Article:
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donald, a petty chieftain of the north, displeased with a widow on his estate for threatening to appeal to the king, had ordered hier feet to be shod with iron plates nailed to the soles; and then insultingly told her that she was thus armed against the rough roads. The widow, however, found means to send her story to James, who seized the savage, with twelve of his associates, whom he shod with iron, in à similar manner, and having exposed them for several days in Edinburgh, gave them over to the executioner.
While a prisoner in Windsor Castle, James had seen and admired the beautiful Lady Jane Beaufort, daughter of the Duke of Somerset. Few royal attachments have been so romantic and so happy. His poem entitled the Quair , in which he pathetically laments his captivity, was devoted to the celebration of this lady; whom he obtained at last in marriage, together with his liberty, as Henry conceived that his union with the grandaughter of the Duke of Lancaster might bind the Scottish monarch to the interests of England.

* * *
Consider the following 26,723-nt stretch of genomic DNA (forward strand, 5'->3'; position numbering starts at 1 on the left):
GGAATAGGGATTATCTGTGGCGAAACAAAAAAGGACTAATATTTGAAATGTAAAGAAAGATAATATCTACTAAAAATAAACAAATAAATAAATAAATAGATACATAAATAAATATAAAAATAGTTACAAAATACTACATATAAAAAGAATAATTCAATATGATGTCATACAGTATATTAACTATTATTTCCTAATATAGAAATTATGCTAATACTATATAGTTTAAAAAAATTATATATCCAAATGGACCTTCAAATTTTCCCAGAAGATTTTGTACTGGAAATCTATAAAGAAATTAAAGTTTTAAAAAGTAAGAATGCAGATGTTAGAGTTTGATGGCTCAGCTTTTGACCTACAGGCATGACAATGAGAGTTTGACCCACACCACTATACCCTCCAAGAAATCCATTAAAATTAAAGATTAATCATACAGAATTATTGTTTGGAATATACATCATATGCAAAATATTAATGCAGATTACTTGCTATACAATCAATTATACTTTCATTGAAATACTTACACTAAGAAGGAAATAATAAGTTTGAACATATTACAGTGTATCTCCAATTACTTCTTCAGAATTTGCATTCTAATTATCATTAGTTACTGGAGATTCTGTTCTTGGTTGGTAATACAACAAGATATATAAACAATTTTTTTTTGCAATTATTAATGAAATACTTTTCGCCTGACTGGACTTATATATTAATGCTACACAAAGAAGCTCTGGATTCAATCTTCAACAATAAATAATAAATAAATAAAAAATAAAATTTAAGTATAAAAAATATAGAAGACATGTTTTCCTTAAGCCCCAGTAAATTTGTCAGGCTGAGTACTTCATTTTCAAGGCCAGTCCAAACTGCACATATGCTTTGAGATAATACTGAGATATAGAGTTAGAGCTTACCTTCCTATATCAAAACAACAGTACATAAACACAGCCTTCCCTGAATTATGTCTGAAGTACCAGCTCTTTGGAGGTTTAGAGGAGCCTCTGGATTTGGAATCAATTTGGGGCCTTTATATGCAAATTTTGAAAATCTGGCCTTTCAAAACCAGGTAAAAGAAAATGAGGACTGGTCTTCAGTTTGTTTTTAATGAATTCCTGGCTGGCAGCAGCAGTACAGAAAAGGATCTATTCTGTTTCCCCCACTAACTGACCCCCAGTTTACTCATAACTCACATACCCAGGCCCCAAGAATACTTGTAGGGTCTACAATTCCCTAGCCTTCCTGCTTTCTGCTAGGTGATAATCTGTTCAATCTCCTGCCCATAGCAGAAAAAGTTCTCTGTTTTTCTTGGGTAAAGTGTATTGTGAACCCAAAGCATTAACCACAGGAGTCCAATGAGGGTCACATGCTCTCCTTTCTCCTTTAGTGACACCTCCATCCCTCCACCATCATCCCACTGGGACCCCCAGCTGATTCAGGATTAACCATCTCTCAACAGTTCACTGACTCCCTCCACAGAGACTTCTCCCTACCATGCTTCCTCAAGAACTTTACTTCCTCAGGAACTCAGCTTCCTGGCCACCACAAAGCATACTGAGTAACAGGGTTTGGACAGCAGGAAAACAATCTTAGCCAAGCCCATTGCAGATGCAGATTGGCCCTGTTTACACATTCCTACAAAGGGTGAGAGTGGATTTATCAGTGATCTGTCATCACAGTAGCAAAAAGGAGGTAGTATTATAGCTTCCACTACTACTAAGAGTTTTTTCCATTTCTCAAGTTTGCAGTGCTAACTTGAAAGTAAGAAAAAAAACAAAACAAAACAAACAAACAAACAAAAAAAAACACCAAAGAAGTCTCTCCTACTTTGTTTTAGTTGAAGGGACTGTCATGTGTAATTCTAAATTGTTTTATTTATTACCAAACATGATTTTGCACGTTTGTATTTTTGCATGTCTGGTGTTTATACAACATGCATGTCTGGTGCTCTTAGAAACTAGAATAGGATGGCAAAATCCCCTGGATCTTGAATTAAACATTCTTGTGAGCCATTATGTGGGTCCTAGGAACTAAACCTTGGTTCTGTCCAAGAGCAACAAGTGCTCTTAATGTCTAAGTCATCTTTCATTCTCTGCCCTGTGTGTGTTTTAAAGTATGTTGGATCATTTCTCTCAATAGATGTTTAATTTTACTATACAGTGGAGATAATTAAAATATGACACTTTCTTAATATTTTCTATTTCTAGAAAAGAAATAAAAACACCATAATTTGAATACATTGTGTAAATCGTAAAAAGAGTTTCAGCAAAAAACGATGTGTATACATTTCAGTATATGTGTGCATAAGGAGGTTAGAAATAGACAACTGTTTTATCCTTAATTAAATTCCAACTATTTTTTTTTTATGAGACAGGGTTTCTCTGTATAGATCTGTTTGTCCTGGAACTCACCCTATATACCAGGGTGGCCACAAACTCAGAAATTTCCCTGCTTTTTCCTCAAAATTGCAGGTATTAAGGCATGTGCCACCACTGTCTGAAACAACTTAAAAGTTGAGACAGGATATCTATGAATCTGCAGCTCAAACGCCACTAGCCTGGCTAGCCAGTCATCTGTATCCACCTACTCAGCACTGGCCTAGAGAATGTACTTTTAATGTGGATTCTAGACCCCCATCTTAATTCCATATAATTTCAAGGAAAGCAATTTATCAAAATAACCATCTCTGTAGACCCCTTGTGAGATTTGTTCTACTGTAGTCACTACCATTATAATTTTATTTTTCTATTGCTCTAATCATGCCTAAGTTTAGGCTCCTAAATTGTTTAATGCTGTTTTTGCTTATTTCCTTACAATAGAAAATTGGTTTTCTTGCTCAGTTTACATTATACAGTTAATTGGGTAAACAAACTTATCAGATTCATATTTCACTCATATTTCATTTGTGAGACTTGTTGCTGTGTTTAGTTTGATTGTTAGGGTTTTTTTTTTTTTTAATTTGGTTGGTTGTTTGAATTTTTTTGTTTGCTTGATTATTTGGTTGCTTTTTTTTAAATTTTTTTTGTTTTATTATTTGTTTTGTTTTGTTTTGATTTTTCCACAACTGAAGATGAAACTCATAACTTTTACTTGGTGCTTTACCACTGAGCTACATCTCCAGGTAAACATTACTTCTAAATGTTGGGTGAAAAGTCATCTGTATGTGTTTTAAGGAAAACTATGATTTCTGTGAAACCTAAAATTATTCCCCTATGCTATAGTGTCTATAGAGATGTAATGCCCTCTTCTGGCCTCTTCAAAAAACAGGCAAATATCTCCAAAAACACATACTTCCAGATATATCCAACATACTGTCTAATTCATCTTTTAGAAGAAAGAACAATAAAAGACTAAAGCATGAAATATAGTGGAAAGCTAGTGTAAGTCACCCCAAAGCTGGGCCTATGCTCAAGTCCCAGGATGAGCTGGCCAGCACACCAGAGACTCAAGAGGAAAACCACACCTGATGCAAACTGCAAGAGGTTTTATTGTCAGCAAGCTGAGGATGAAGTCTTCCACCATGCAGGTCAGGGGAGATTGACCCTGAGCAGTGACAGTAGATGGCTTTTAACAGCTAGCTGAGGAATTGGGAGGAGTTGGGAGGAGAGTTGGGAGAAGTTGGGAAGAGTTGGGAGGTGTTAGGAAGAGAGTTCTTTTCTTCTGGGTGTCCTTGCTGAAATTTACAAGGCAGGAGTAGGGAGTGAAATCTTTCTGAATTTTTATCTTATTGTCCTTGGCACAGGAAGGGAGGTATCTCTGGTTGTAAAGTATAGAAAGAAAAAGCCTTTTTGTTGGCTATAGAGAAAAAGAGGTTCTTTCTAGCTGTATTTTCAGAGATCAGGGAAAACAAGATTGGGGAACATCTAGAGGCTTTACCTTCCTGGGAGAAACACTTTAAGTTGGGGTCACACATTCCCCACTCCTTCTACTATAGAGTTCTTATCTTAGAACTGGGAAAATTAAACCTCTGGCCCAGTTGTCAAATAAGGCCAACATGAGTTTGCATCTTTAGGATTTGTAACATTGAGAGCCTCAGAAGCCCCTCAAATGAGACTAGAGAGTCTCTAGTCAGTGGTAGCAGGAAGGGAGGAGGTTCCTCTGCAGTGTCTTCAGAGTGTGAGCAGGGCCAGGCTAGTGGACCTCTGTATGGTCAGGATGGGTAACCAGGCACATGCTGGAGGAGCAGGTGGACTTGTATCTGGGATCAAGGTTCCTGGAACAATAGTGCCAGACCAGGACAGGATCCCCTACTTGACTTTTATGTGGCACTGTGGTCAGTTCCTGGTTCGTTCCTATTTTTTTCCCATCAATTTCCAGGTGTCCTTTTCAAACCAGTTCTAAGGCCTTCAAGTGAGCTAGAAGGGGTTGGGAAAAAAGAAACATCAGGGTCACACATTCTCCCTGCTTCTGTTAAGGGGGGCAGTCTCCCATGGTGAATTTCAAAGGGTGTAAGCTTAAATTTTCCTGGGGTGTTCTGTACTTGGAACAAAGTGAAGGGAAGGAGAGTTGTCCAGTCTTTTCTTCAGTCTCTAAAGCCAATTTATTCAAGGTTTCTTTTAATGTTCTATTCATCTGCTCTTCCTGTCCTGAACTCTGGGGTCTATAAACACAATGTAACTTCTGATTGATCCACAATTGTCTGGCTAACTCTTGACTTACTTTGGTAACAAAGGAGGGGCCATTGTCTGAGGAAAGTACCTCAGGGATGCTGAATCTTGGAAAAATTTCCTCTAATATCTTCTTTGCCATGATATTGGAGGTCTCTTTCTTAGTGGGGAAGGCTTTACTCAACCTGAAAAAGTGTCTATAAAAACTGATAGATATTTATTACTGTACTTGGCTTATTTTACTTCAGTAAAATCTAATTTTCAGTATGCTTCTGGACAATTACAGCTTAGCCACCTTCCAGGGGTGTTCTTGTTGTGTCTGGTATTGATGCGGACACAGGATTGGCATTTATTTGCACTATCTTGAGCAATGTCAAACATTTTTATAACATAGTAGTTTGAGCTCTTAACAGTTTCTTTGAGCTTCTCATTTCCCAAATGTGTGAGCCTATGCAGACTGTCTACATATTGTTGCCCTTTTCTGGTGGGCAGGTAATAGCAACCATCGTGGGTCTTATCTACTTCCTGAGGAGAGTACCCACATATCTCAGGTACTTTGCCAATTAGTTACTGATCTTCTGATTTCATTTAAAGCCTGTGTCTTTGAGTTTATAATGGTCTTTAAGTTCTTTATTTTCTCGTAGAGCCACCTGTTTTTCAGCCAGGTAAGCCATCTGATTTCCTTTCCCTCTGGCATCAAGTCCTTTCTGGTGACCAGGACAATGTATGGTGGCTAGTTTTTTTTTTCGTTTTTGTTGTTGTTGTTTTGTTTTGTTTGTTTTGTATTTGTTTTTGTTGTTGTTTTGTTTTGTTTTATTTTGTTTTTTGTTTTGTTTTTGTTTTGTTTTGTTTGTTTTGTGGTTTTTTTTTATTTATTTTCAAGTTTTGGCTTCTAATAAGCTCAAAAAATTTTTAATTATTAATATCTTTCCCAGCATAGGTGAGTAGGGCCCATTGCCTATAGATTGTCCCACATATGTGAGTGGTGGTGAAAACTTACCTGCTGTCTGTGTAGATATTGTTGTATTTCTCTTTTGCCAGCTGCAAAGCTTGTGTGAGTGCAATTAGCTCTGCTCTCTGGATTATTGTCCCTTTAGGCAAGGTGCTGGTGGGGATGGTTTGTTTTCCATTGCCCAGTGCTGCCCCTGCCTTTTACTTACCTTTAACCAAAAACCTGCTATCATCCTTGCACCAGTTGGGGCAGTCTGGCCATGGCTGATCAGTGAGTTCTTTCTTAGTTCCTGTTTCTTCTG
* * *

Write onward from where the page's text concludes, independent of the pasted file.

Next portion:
James perished by assassination, in the 44th year of his age, leaving behind him the example of a patriot king, and of a man of genius universally accomplished.
1 Quair is the old Scotch word for a book.
THE KING THUS DESCRIBES THE APPEARANCE OF HIS MISTRESS, WHEN HE FIRST SAW HER FROM A WINDOW OF FIIS PRISON AT WINDSOR.
FROM CANTO II. OF THE QUAIR.
Bewailing in my chamber, thus alone,
XII. Now was there made fast by the touris wall A garden fair ; and in the corners set An herbere green; with wandis long and small
3 Herbary, or garden of simples.
Railed about and so with treeis set
XV. Worshippe, O ye that lovers bene, this may! For of your bliss the calends are begun; And sing with us, “ away! winter away! Come summer come, the sweet seasòn and sun; Awake for shame that have your heavens won; And amorously lift up your headès all Thank love that list you to his mercy call.”
And therewith cast I down mine eye again,
For which sudden abate 1 anon'astert 2 The blood of all my body to my heart. * * * * * * *
? An unexpected accident. ? Started back. 3 If. 4 Rubies. 5 Burning. 6 Mr. Ellis conjectures that this is an error, for fair email, i. e. enamel. 7 Goldsmith's work. 8 Fire. 9Heretofore.
As I suppose, and girt she was a lyte !
Nothing is known of the life of Henryson, but that he was a schoolmaster at Dumferling. Lord Hailes supposes his office to have been preceptor of youth in the Benedictine convent of that place. Besides a continuation of Chaucer's Troilus and Cresseide, he wrote a number of fables, of which MS.copies are preserved in the Scotch Advocates Library.
1 A little.